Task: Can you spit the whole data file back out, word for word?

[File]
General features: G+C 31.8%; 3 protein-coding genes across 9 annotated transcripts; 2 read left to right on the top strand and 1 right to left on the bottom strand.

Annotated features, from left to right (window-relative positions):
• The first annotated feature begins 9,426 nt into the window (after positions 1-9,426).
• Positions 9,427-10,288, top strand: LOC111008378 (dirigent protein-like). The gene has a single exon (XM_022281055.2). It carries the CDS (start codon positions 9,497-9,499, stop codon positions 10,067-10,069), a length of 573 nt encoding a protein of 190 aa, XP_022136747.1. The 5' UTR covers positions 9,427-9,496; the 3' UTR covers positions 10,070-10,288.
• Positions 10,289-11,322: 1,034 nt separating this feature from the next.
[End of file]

General features: G+C 31.8%; 3 protein-coding genes across 9 annotated transcripts; 2 read left to right on the top strand and 1 right to left on the bottom strand.

Annotated features, from left to right (window-relative positions):
• The first annotated feature begins 9,426 nt into the window (after positions 1-9,426).
• Positions 9,427-10,288, top strand: LOC111008378 (dirigent protein-like). The gene has a single exon (XM_022281055.2). It carries the CDS (start codon positions 9,497-9,499, stop codon positions 10,067-10,069), a length of 573 nt encoding a protein of 190 aa, XP_022136747.1. The 5' UTR covers positions 9,427-9,496; the 3' UTR covers positions 10,070-10,288.
• Positions 10,289-11,322: 1,034 nt separating this feature from the next.